So you're the co-director of surreal, nightmarish fairytales Delicatessen and The City Of Lost Children, and your last project was as helmer-for-hire on the last (and, let's face it, dumbest) instalment of the Alien franchise. What next? Well, rather than re-team with long-time collaborator Marc Caro and delve into the dingier corners of his brain-cellar, Jean-Pierre Jeunet has quit cheese-before-bedtime snacks, tapped into childhood memories and made a feelgood love story.
But what could have become a cloying, soft-focus self-indulgence binge is in fact the French director's best and most accessible picture yet even for the subtitle-wary. And, as you'd expect from one half of the team responsible for post-apocalyptic cannibal-butchers, killer fleas and dream-stealing mad scientists, Amélie is a rom-com of an entirely different flavour to Hollywood's nutrition-free confections. Imaginary monsters, globetrotting garden gnomes, talking pig-shaped lamps and strange glass-boned old men all feature in this tale of a lonely girl with an overactive imagination and an undernourished heart.
Jeunet has constructed a contemporary Parisian fantasy, where the streets of Montmartre glow in the sun, where the waters of the canal are blue and sparkling and where every advertising billboard is an eye-massaging work of art.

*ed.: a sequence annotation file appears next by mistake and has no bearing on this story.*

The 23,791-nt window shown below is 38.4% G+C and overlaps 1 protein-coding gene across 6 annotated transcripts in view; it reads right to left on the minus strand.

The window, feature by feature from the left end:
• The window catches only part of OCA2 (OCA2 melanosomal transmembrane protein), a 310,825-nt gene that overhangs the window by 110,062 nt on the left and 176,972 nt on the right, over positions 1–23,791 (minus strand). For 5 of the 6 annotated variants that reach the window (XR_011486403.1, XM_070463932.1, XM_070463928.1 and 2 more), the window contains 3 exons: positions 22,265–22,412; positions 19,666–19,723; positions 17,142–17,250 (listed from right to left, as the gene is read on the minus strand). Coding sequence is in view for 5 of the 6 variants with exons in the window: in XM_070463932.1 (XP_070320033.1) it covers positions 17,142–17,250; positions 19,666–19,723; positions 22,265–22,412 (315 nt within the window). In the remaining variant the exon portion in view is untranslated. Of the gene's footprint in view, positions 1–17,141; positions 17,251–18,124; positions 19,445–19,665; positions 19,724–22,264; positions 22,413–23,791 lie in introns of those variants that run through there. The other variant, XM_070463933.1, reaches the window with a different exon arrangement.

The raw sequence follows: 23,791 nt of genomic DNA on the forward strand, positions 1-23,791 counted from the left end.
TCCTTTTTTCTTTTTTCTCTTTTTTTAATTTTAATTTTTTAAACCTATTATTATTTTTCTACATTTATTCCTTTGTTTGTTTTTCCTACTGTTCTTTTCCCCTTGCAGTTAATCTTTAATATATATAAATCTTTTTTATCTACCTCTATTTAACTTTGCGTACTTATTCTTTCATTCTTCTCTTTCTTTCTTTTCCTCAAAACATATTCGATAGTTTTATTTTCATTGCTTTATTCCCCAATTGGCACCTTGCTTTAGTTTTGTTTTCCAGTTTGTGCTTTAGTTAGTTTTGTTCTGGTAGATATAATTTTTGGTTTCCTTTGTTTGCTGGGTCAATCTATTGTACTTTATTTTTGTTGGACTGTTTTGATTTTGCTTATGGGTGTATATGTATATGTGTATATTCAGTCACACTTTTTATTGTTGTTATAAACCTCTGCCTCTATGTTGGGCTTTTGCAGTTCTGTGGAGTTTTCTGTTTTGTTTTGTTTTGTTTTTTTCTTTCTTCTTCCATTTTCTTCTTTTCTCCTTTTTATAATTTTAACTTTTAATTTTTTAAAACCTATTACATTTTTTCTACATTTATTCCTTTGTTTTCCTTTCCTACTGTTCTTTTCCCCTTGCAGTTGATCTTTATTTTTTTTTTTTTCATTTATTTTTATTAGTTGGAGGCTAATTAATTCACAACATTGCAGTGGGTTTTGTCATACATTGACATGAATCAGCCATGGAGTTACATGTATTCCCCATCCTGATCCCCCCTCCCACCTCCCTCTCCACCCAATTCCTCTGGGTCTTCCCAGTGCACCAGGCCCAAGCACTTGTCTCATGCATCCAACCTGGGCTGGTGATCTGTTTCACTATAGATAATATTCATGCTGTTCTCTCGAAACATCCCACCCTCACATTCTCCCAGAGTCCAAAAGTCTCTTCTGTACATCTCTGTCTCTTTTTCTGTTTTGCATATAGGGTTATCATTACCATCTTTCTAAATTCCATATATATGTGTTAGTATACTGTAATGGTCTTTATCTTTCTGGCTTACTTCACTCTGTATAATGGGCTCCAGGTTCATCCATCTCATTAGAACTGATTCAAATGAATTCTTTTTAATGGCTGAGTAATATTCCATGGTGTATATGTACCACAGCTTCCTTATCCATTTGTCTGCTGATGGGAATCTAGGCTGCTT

Some critics have pointed out that Jeunet's Paris is also free of any signs of poverty or ethnic diversity, claiming that Amélie is a right-wing exercise in nostalgia for `simpler' times. It's an opinion so far off the mark as to be offensive. It's not as if Amélie has a transparent, right-wing agenda like, for instance, Forrest Gump. The fact that Jeunet hasn't felt the need to dabble in tokenism should be lauded. Besides, if the movie was so right-of-centre, would Mathieu Kassovitz, the Jewish director of ghetto drama La Haine, really have agreed to play the male lead?
All Jeunet is trying to do is make his audience smile soppily and glow with happiness. Audrey Tautou subtly thrums the heartstrings as the gorgeously elfin lead, while a clutch of quirky supports (a cafe owner who knows the recipe for true love, a jealous lover who records the exploits of his ex, Kassovitz's collector of discarded passport photos) satisfy the parts that, say, Notting Hill's smug gang of friends so spectacularly failed to reach. It's hard to imagine a more touching, beautiful and resonant movie - Amélie doesn't just get under your skin, it climbs right inside you and wraps itself around your heart.